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Afghanistan’s Position on Terrorism Inside Pakistan

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Pakistan’s recent tragedy, the suicide attack in Besham that claimed the lives of six people, including five Chinese engineers, has ignited a critical examination of the use of Afghan soil in terrorist incidents. The incident occurred on March 26, when an explosive-laden vehicle, parked on the roadside, detonated as a convoy transported Chinese engineers from Islamabad to the Dasu hydroelectric project site in Khyber-Pakhtunkhwa province. This marks the second attack on Chinese workers at the Dasu project, following a similar terrorist strike in July 2021 that killed 13 people, including nine engineers. While no group has officially claimed responsibility for the March 26 attack, preliminary investigations point to a network associated with the banned Tehreek-e-Taliban Pakistan (TTP). Authorities have apprehended suspects based on evidence from the SIM card recovered from the suicide bomber, who is believed to be an Afghan national.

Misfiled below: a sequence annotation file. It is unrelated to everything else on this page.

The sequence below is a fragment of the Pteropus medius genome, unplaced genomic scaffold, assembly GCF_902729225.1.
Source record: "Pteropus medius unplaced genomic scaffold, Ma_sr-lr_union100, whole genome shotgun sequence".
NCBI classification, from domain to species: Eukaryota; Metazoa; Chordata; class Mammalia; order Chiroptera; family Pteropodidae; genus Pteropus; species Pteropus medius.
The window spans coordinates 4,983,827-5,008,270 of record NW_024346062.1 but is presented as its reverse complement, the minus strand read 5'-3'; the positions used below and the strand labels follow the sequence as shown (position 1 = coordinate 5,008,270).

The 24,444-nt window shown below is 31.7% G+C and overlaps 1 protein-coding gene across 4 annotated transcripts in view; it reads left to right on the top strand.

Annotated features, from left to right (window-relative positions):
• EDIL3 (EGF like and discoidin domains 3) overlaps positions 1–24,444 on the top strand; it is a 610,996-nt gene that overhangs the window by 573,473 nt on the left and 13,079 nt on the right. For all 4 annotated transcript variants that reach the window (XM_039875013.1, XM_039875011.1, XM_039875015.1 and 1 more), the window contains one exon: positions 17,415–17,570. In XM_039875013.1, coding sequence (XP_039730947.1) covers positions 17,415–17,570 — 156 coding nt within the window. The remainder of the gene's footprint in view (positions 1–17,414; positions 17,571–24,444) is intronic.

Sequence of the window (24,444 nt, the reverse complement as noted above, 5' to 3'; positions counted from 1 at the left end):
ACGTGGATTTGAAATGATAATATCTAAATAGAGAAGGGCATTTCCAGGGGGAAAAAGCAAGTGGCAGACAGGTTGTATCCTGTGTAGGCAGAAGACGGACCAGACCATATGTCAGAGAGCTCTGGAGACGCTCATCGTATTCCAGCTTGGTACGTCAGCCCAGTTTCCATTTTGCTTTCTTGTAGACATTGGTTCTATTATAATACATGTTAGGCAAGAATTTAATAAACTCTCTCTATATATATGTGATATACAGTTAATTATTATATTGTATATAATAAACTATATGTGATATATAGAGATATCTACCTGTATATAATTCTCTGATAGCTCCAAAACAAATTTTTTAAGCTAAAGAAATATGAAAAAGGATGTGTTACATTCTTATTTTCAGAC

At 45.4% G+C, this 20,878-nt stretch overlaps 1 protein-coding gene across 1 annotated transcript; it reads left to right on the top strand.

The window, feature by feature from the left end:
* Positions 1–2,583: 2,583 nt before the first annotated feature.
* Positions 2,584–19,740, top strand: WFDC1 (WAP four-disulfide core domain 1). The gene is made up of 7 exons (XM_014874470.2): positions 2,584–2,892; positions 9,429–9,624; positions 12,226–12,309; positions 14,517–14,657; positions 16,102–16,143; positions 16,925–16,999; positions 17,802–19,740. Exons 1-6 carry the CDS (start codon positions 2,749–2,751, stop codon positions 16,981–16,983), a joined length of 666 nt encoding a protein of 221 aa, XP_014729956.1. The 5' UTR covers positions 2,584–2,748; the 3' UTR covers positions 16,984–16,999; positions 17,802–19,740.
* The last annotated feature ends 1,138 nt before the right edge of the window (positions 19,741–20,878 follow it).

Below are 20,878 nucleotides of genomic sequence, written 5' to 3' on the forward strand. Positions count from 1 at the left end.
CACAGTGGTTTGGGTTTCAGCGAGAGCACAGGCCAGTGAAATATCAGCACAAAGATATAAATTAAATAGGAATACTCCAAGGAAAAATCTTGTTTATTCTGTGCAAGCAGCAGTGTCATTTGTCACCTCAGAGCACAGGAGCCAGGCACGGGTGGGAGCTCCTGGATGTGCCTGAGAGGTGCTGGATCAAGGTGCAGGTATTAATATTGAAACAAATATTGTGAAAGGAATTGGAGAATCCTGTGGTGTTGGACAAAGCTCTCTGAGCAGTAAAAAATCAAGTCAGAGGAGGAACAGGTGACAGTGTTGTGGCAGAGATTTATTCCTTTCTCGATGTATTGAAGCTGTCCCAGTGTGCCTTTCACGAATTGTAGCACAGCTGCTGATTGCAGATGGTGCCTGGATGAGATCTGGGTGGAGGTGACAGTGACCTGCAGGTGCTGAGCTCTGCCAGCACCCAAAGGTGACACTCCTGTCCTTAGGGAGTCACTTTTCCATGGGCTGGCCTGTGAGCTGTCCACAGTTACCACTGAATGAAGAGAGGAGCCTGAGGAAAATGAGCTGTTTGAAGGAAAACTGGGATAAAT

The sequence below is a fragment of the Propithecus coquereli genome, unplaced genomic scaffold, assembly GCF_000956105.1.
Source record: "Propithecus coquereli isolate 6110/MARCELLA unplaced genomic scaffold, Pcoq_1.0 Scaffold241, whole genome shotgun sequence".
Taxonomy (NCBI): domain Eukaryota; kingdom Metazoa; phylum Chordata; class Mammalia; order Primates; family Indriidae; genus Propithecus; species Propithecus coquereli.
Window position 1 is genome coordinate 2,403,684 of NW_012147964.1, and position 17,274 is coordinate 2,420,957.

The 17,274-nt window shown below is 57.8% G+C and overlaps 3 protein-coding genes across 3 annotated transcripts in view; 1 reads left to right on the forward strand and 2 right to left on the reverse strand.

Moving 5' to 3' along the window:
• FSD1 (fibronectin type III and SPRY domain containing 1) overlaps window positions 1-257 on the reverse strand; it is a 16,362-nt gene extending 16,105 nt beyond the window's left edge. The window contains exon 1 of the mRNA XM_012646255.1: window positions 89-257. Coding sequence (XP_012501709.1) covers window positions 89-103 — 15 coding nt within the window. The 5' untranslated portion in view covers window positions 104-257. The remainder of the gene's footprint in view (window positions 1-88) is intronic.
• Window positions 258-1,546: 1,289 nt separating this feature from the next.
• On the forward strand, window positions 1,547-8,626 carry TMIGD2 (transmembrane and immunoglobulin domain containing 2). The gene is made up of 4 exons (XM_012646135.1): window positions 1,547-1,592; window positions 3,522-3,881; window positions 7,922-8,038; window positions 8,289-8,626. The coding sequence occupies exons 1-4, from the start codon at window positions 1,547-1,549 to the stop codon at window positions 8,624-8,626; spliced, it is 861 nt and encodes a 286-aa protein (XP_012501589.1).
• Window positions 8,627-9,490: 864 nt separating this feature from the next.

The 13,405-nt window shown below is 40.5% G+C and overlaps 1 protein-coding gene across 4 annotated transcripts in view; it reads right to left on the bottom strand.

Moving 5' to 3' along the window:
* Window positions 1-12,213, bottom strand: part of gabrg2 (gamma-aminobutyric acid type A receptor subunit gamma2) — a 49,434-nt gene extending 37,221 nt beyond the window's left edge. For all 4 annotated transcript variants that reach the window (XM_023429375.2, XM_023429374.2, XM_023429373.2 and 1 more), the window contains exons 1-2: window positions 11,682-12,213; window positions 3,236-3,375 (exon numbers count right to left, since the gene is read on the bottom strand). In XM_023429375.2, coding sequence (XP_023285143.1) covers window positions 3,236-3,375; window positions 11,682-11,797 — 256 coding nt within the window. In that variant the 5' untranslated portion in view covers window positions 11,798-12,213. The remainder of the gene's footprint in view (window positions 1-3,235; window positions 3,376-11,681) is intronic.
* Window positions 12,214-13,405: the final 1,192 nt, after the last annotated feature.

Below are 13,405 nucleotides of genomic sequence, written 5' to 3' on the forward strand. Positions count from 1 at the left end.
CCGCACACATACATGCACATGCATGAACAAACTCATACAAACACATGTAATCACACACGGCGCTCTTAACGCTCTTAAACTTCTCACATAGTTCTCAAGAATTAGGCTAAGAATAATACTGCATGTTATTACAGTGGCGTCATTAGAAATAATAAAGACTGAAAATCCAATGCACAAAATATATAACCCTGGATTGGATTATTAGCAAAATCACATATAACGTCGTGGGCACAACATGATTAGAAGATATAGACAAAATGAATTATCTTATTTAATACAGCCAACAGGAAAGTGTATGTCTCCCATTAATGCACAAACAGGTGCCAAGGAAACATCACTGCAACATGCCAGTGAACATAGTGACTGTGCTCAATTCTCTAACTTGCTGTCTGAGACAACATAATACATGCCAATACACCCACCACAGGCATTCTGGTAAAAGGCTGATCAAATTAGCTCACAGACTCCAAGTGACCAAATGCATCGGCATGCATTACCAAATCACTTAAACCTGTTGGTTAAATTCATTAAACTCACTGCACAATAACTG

The vehicle used in the attack was non-custom paid and illicitly smuggled into Pakistan through the Chaman border. Intriguingly, the car remained parked for ten days at a petrol station near Shangla before being strategically moved to the attack site on the day the Chinese engineers travelled to the area. Insiders assert that there is little doubt that Afghan soil played a role in the assault on Chinese engineers. Consequently, Pakistan intends to address this matter through diplomatic channels with Afghan authorities. The investigation findings will prompt Pakistan to urge the Taliban government to take decisive action against the group responsible for targeting the Chinese.

To maximize pressure, Pakistan seeks the active involvement of Chinese authorities in raising the issue with Kabul. As the investigations unfold, Islamabad keeps the Chinese informed, recognizing that any established link between the attack and Afghanistan could strain relations between Beijing and Kabul. China, distinct from Pakistan, has cultivated close ties with the Afghan Taliban government, even accepting a full-time Taliban-appointed ambassador—an implicit acknowledgement of the current de facto rulers in Kabul. However, the attack on Chinese nationals, with ties to Afghan soil, may compel Beijing to reevaluate its strategic approach.

Pakistan advocates for a collective approach to combating the terrorist threat, aiming for results that safeguard lives and strengthen international security. The tragic events in Besham underscore the urgency of coordinated efforts to prevent such incidents in the future. However, Pakistan has the integral right to defend itself against all types of terrorism. 

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